Crain’s reported today that College Now, Illinois’ prepaid tuition program for state higher education, has closed to new investors while it sorts its future. It’s not to be confused with Bright Start and Bright Directions, which are the state’s 529 college savings programs.
According to Crain’s, “the Illinois Student Assistance Commission (ISAC), which administers College Illinois, is huddling with state lawmakers on how to fill a gap between the dollars in the investment fund backing the program and the family-purchased contracts” to attend Illinois colleges.”
“The program is marketed as a worry-free way for parents or others to lock in the cost of tuition and pay it gradually ahead of time. But the security of the investment depends on the rate of tuition inflation and the investment performance of the $901 million fund supporting the contracts, as well as the number of new participants in the program, wrote Crain’s” [Emphasis added.]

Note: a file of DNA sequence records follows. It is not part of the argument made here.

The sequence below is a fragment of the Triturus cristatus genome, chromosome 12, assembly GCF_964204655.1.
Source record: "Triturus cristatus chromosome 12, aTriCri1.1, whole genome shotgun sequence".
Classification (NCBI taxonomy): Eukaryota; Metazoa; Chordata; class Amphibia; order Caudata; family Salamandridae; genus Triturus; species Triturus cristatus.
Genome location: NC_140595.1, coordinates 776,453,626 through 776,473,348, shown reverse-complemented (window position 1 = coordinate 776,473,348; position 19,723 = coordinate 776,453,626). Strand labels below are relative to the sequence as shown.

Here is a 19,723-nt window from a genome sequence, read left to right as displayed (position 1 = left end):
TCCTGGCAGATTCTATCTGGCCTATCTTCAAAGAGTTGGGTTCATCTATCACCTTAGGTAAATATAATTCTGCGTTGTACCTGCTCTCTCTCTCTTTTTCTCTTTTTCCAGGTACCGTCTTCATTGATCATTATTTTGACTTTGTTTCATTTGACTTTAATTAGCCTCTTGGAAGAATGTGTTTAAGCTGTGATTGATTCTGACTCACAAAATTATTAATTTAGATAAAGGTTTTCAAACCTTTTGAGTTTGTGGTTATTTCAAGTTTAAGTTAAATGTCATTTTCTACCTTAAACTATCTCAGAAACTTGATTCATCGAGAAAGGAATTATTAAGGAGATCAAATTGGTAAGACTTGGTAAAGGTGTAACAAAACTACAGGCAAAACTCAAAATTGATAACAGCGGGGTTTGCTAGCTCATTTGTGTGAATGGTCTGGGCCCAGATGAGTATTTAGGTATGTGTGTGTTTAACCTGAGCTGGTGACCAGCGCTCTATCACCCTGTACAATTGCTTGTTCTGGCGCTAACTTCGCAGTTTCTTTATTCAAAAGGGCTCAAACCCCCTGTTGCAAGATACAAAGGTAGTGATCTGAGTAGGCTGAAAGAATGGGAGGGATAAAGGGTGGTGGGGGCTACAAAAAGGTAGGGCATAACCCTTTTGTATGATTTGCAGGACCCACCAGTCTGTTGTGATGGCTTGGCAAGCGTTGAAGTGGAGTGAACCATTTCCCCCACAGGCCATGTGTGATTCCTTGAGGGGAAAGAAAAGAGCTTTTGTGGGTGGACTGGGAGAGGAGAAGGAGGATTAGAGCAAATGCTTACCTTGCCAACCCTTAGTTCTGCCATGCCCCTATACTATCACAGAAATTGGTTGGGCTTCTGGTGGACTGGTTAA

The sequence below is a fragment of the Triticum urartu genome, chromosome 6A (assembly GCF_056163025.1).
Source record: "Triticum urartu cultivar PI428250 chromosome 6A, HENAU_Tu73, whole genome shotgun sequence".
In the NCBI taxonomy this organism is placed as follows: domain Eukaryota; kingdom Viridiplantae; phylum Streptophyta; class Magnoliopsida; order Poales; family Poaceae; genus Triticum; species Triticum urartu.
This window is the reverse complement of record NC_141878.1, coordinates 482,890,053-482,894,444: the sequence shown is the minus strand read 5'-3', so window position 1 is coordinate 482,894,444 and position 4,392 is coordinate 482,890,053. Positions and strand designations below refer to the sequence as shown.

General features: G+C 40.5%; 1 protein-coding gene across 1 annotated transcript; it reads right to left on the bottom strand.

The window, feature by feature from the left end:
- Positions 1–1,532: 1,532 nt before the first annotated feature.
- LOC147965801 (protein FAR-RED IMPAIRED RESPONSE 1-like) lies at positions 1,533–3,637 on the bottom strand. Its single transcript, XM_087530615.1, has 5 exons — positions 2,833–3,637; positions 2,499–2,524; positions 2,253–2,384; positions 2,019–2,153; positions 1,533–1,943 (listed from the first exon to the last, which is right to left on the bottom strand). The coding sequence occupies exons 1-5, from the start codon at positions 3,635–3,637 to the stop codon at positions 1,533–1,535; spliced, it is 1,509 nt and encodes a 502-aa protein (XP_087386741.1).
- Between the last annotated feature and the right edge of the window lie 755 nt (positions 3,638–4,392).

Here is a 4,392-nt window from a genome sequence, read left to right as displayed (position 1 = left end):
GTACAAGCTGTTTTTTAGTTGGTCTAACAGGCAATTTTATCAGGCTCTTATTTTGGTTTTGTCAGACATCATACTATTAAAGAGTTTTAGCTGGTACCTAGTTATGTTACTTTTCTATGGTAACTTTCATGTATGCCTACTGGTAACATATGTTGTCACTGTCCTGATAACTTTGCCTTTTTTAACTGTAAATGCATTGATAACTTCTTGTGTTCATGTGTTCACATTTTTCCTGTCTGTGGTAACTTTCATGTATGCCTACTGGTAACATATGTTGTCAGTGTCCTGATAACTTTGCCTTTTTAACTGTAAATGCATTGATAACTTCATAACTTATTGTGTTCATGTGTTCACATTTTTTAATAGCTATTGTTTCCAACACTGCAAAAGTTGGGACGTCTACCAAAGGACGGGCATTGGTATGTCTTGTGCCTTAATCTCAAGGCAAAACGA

That italicized part should tell you one reason why this program was ill-conceived from the start.
It will probably need a bailout of some sort. As of June 30, the fund was $320 million short of what it needs, according to Crain’s.
Salute to Crain’s for their coverage on this dog of a program. They’ve been the only ones on top of it. (See what a suck-up I’ve become since they’ve started printing my articles?)
Too bad nobody listened from the start.
-Mark Glennon is founder and Executive Editor of Wirepoints. Opinions expressed are his own.